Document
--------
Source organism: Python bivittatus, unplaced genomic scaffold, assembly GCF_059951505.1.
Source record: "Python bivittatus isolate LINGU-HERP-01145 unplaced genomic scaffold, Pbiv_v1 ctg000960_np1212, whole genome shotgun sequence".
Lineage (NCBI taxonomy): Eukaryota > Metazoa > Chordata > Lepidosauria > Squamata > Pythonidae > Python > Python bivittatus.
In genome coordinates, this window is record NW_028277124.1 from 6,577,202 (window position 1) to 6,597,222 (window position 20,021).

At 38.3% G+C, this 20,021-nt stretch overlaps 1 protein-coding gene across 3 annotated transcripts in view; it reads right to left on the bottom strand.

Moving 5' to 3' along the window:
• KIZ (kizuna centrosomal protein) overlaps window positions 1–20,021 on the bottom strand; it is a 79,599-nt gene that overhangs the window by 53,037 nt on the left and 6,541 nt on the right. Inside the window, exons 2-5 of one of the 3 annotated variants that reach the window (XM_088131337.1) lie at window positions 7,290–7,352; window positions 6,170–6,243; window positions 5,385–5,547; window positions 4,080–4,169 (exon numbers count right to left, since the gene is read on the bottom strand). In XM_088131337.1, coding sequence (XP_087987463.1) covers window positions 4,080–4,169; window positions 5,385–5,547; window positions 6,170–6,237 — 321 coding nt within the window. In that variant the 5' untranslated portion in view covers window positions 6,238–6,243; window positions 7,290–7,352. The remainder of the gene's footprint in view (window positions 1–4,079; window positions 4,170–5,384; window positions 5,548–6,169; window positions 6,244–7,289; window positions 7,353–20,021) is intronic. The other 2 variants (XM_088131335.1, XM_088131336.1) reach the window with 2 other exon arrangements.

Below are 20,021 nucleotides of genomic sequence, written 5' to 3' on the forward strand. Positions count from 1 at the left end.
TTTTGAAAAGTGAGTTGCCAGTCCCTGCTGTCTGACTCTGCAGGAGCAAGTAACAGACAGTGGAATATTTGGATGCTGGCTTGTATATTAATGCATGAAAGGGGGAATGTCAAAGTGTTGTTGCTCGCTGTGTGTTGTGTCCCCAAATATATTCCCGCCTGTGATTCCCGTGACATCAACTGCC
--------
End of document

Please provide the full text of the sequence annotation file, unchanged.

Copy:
Source organism: Python bivittatus, unplaced genomic scaffold, assembly GCF_059951505.1.
Source record: "Python bivittatus isolate LINGU-HERP-01145 unplaced genomic scaffold, Pbiv_v1 ctg000960_np1212, whole genome shotgun sequence".
Lineage (NCBI taxonomy): Eukaryota > Metazoa > Chordata > Lepidosauria > Squamata > Pythonidae > Python > Python bivittatus.
In genome coordinates, this window is record NW_028277124.1 from 6,577,202 (window position 1) to 6,597,222 (window position 20,021).

At 38.3% G+C, this 20,021-nt stretch overlaps 1 protein-coding gene across 3 annotated transcripts in view; it reads right to left on the bottom strand.

Moving 5' to 3' along the window:
• KIZ (kizuna centrosomal protein) overlaps window positions 1–20,021 on the bottom strand; it is a 79,599-nt gene that overhangs the window by 53,037 nt on the left and 6,541 nt on the right. Inside the window, exons 2-5 of one of the 3 annotated variants that reach the window (XM_088131337.1) lie at window positions 7,290–7,352; window positions 6,170–6,243; window positions 5,385–5,547; window positions 4,080–4,169 (exon numbers count right to left, since the gene is read on the bottom strand). In XM_088131337.1, coding sequence (XP_087987463.1) covers window positions 4,080–4,169; window positions 5,385–5,547; window positions 6,170–6,237 — 321 coding nt within the window. In that variant the 5' untranslated portion in view covers window positions 6,238–6,243; window positions 7,290–7,352. The remainder of the gene's footprint in view (window positions 1–4,079; window positions 4,170–5,384; window positions 5,548–6,169; window positions 6,244–7,289; window positions 7,353–20,021) is intronic. The other 2 variants (XM_088131335.1, XM_088131336.1) reach the window with 2 other exon arrangements.

Below are 20,021 nucleotides of genomic sequence, written 5' to 3' on the forward strand. Positions count from 1 at the left end.
TTTTGAAAAGTGAGTTGCCAGTCCCTGCTGTCTGACTCTGCAGGAGCAAGTAACAGACAGTGGAATATTTGGATGCTGGCTTGTATATTAATGCATGAAAGGGGGAATGTCAAAGTGTTGTTGCTCGCTGTGTGTTGTGTCCCCAAATATATTCCCGCCTGTGATTCCCGTGACATCAACTGCC